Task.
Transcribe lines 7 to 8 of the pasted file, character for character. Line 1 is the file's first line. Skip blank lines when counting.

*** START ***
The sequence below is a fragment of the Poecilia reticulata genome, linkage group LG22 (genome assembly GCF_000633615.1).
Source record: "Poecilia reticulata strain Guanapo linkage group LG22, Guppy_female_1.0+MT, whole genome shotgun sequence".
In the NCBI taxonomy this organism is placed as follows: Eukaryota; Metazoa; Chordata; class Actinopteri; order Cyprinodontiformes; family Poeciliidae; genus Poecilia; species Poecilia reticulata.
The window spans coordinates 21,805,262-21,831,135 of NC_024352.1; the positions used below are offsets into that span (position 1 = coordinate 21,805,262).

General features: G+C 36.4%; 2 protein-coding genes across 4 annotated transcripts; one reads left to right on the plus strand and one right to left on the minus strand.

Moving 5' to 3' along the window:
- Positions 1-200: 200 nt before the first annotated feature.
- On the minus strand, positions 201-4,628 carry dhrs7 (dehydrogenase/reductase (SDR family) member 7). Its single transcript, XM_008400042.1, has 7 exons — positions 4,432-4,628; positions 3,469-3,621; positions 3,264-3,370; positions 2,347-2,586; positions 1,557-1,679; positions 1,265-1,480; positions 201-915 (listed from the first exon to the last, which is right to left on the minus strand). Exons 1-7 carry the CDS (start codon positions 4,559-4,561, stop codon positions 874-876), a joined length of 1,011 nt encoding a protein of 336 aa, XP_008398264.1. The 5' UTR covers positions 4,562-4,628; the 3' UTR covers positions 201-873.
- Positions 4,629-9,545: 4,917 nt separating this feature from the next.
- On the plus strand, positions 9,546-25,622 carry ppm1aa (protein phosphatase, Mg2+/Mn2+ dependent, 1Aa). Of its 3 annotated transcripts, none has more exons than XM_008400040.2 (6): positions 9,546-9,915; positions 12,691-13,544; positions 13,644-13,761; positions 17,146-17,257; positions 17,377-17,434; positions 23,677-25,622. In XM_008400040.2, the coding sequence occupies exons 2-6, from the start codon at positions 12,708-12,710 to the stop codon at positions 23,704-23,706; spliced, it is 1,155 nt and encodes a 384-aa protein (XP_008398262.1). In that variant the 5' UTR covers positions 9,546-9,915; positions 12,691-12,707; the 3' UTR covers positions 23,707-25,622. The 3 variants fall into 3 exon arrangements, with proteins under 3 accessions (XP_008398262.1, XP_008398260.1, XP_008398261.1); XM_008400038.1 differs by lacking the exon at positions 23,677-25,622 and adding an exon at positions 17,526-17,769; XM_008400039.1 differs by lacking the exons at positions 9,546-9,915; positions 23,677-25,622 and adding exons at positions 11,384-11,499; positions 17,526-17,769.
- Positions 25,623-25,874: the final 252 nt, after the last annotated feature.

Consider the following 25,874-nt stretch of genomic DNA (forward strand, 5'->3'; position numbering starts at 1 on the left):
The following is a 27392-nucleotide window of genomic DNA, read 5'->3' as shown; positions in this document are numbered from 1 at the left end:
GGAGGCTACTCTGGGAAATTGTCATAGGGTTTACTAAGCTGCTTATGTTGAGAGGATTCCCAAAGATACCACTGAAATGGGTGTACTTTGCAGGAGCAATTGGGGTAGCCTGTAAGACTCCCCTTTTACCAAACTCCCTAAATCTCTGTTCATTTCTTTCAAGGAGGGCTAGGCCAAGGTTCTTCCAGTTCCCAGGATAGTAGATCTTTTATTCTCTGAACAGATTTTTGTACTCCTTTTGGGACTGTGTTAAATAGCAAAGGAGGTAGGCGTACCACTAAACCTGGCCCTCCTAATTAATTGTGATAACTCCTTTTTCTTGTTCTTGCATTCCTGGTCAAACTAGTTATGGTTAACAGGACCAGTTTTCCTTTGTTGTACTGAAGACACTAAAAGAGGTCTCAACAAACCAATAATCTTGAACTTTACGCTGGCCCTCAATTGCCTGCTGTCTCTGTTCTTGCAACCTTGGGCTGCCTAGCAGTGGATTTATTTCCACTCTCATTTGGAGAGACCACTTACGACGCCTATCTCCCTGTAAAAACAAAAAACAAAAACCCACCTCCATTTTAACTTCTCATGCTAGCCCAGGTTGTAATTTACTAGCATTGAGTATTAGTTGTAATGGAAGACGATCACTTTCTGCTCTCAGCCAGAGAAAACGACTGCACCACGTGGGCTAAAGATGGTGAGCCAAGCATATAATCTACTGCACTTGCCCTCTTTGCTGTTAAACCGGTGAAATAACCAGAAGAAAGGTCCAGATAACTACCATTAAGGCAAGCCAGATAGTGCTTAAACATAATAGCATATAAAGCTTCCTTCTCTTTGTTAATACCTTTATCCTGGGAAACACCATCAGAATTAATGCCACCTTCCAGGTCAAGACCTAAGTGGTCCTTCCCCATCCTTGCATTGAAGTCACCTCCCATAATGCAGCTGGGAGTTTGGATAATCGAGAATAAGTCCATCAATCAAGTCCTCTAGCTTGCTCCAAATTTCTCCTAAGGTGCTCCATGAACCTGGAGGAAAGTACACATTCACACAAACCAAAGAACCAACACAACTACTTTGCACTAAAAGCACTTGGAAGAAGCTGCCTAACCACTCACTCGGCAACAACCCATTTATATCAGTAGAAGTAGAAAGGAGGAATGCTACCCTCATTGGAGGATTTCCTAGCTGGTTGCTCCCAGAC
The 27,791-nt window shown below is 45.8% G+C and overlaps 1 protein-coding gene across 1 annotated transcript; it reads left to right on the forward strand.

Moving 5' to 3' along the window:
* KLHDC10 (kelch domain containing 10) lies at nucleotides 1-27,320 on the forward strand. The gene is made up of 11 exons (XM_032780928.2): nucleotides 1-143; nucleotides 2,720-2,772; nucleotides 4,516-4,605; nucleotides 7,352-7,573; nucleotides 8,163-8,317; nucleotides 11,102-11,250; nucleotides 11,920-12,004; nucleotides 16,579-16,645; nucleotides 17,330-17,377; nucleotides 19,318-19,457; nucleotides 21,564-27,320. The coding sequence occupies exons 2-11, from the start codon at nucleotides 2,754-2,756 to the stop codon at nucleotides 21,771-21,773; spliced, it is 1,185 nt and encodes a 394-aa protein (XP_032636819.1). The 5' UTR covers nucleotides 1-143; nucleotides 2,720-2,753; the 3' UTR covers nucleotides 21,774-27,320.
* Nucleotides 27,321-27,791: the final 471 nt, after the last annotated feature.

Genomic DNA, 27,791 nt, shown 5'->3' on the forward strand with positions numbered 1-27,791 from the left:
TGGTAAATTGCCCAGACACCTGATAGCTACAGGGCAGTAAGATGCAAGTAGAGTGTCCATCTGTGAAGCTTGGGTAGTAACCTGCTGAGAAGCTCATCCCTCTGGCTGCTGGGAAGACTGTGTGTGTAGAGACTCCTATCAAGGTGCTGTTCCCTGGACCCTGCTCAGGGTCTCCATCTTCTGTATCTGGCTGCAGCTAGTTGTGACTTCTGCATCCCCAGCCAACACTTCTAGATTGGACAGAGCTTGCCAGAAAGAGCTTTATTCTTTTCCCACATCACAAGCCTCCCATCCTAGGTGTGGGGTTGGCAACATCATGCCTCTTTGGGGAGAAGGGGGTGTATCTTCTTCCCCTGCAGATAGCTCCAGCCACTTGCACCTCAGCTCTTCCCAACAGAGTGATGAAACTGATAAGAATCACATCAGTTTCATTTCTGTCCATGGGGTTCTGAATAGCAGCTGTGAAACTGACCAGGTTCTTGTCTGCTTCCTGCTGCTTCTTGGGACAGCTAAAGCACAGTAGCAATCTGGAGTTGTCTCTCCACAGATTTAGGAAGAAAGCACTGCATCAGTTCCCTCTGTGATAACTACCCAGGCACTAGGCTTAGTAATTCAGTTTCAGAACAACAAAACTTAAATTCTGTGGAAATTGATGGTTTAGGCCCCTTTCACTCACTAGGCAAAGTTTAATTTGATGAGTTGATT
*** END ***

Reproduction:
- Positions 1-200: 200 nt before the first annotated feature.
- On the minus strand, positions 201-4,628 carry dhrs7 (dehydrogenase/reductase (SDR family) member 7). Its single transcript, XM_008400042.1, has 7 exons — positions 4,432-4,628; positions 3,469-3,621; positions 3,264-3,370; positions 2,347-2,586; positions 1,557-1,679; positions 1,265-1,480; positions 201-915 (listed from the first exon to the last, which is right to left on the minus strand). Exons 1-7 carry the CDS (start codon positions 4,559-4,561, stop codon positions 874-876), a joined length of 1,011 nt encoding a protein of 336 aa, XP_008398264.1. The 5' UTR covers positions 4,562-4,628; the 3' UTR covers positions 201-873.